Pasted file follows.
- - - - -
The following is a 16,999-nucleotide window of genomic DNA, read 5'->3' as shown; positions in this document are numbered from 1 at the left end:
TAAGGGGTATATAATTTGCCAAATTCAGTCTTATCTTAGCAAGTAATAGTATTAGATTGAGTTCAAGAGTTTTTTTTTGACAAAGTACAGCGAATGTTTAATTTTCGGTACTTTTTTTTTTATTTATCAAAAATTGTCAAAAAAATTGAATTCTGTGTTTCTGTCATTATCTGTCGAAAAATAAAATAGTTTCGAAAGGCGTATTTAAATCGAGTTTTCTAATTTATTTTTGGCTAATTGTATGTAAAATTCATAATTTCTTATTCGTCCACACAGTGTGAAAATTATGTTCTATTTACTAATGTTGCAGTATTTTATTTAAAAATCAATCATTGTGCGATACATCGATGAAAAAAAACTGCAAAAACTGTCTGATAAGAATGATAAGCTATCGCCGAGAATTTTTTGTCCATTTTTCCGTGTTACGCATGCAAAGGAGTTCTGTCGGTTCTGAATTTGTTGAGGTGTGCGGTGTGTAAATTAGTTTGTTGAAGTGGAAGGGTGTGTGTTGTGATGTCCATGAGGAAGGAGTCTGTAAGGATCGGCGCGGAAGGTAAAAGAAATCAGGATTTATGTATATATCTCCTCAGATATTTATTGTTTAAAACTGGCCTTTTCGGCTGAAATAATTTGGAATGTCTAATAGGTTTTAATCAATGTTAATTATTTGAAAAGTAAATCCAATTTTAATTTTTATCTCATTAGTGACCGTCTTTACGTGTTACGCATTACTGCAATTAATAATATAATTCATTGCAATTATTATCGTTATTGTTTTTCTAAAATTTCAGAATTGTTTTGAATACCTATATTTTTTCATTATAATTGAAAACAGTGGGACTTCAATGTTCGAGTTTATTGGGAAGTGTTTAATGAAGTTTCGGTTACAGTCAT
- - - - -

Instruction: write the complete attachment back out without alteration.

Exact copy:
The following is a 16,999-nucleotide window of genomic DNA, read 5'->3' as shown; positions in this document are numbered from 1 at the left end:
TAAGGGGTATATAATTTGCCAAATTCAGTCTTATCTTAGCAAGTAATAGTATTAGATTGAGTTCAAGAGTTTTTTTTTGACAAAGTACAGCGAATGTTTAATTTTCGGTACTTTTTTTTTTATTTATCAAAAATTGTCAAAAAAATTGAATTCTGTGTTTCTGTCATTATCTGTCGAAAAATAAAATAGTTTCGAAAGGCGTATTTAAATCGAGTTTTCTAATTTATTTTTGGCTAATTGTATGTAAAATTCATAATTTCTTATTCGTCCACACAGTGTGAAAATTATGTTCTATTTACTAATGTTGCAGTATTTTATTTAAAAATCAATCATTGTGCGATACATCGATGAAAAAAAACTGCAAAAACTGTCTGATAAGAATGATAAGCTATCGCCGAGAATTTTTTGTCCATTTTTCCGTGTTACGCATGCAAAGGAGTTCTGTCGGTTCTGAATTTGTTGAGGTGTGCGGTGTGTAAATTAGTTTGTTGAAGTGGAAGGGTGTGTGTTGTGATGTCCATGAGGAAGGAGTCTGTAAGGATCGGCGCGGAAGGTAAAAGAAATCAGGATTTATGTATATATCTCCTCAGATATTTATTGTTTAAAACTGGCCTTTTCGGCTGAAATAATTTGGAATGTCTAATAGGTTTTAATCAATGTTAATTATTTGAAAAGTAAATCCAATTTTAATTTTTATCTCATTAGTGACCGTCTTTACGTGTTACGCATTACTGCAATTAATAATATAATTCATTGCAATTATTATCGTTATTGTTTTTCTAAAATTTCAGAATTGTTTTGAATACCTATATTTTTTCATTATAATTGAAAACAGTGGGACTTCAATGTTCGAGTTTATTGGGAAGTGTTTAATGAAGTTTCGGTTACAGTCAT